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Confused about what to eat?

Nutrition is certainly one of the ‘hot’ topics today. We’re constantly bombarded by articles and headlines recommending trendy new diets or the latest food fad. No wonder we’re all a little confused about what a ‘healthy diet’ really means!

Making healthy choices
Healthy eating doesn’t have to be a complicated process. If you eat a variety of foods every day, and eat in moderation, you're already well on your way.

It’s all about making healthy choices – not just for one day or one meal, but every day, all day long!

Here are some action steps to help you get started – and keep you heading in the right direction.

Assess your eating habits
Write down everything you eat for a week. Be honest – no cheating!
Measure your servings to see how much you’re really eating in a day – the size of your portions will probably surprise you.
Now, compare your diet with the daily recommendations in Canada’s Food Guide for Healthy Eating. Are you meeting the daily dietary requirements? No? Then it’s definitely time to take action!
Want more? Go to Healthy diet 101 for a closer look at the basics of a healthy diet.

Take time to eat regularly
Your body needs energy all day long. Try to schedule time for breakfast, lunch and dinner.
Too busy to sit down for three square meals a day? Then plan for six-mini meals – make up small, healthy servings that you can snack on during short breaks in your workday.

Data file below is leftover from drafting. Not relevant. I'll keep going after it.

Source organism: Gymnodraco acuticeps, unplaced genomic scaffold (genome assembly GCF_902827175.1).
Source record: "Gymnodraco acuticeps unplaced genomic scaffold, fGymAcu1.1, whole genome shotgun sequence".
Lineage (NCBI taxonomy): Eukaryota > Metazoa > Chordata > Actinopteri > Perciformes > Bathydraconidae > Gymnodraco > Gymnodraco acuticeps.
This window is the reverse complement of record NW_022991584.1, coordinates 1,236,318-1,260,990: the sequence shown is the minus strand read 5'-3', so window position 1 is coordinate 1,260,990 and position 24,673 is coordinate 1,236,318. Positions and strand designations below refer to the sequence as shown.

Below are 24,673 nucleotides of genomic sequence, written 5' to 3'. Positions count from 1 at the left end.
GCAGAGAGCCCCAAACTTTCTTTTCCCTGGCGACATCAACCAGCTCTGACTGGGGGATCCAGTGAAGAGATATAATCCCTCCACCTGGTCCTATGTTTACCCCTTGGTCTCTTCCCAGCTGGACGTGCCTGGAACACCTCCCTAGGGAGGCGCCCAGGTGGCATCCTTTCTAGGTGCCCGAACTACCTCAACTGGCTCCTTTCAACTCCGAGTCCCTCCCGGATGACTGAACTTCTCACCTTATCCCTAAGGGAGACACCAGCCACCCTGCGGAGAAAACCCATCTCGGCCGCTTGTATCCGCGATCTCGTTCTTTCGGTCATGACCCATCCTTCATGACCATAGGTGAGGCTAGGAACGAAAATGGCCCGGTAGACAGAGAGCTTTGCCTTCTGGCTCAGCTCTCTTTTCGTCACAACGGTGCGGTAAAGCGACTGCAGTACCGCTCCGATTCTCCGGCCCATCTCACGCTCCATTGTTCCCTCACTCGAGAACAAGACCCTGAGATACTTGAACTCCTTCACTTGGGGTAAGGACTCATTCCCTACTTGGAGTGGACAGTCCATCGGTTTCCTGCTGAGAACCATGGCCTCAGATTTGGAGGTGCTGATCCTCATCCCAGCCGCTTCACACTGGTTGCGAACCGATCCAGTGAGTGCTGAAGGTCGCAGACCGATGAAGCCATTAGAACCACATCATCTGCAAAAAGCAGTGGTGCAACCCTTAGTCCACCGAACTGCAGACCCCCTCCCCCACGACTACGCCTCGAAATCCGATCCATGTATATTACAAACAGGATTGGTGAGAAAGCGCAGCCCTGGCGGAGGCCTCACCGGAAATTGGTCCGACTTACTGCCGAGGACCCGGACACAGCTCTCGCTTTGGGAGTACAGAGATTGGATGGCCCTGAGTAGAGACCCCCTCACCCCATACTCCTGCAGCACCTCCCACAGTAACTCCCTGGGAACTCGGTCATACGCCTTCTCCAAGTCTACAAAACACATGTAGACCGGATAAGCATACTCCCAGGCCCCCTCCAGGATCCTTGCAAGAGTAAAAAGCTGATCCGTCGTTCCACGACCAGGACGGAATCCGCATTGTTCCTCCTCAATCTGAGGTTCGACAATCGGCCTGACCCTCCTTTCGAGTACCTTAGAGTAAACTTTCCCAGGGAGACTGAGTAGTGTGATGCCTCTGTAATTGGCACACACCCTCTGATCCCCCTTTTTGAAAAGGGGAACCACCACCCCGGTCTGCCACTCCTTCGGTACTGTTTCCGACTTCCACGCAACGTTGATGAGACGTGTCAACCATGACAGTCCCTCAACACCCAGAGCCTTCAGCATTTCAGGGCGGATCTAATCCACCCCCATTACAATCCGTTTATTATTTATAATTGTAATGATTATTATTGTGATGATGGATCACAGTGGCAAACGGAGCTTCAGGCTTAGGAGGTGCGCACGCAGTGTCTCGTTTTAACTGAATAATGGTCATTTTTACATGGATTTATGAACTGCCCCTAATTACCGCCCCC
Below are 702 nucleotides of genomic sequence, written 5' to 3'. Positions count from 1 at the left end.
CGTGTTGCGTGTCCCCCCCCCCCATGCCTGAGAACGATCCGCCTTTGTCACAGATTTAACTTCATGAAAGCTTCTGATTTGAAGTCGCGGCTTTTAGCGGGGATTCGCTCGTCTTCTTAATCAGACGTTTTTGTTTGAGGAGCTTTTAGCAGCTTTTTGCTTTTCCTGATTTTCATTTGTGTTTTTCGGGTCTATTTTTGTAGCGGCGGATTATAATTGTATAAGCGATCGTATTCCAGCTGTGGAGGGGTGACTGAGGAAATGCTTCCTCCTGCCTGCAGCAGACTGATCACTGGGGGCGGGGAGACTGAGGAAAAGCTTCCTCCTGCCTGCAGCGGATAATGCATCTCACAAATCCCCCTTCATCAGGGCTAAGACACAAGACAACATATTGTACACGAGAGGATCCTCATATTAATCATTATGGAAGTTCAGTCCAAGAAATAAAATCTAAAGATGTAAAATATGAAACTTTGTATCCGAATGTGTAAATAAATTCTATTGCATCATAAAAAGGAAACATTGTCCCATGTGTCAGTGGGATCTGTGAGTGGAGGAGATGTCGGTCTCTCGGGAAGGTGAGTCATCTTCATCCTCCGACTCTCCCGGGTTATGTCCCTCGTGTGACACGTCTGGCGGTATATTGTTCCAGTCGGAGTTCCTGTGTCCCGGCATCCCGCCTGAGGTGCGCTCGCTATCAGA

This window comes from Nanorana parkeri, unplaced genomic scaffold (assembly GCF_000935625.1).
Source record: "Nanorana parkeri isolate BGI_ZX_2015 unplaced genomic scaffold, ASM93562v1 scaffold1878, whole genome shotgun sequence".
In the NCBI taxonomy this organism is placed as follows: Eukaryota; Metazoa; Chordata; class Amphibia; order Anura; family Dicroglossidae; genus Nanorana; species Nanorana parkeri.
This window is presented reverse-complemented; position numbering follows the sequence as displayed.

Don’t run on empty
Would you drive your car with an empty gas tank? Of course not! Well, after a long night’s sleep, your body’s fuel tank is empty too – so make sure you find time for breakfast.
Nutritionally speaking, breakfast is the most important meal of the day - it revs your metabolism and helps you perform better all day.
Are your mornings too chaotic to fit in breakfast? Plan ahead – hard boil some eggs the night before for an easy, ready-to-go breakfast.

Learn to be label savvy
Most packaged food has nutrition information on the label – knowing how to read a label helps you compare the nutritional value of similar products. Learn more about food labels at: Learning to read Nutrition Facts Labels
Ingredients are listed in order, based on the amount used by weight – the first ingredient on the list makes up the largest percentage of the packaged food.
Claims like ‘low in fat’ or ‘high fibre’ are defined and regulated by the government – but don’t simply rely on these claims – read the whole label to get the detailed nutritional story.

Remember – small changes make a BIG difference to your health
Want more information about a healthy lifestyle? Visit the Region of Peel Public Health website for a wealth of great ideas and useful tips.

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Are you eating a healthy diet?

Take the Nutrition Challenge and test your nutrition IQ!

Exercise and nutrition – a great pair!

To get the most out of your new, nutrition-conscious food habits, why not add some regular exercise to your daily routine? To find out more, go to the Get fit for life.

Understanding label claims

To have ‘low fat on the label, a product must contain less than 3g of fat per serving
A product labeled ‘high in fibre’ must have at least 4g of dietary fibre per serving

Note: labels provide nutrition information for the products, as sold, and don’t include ingredients you must add at home, like eggs and oil.

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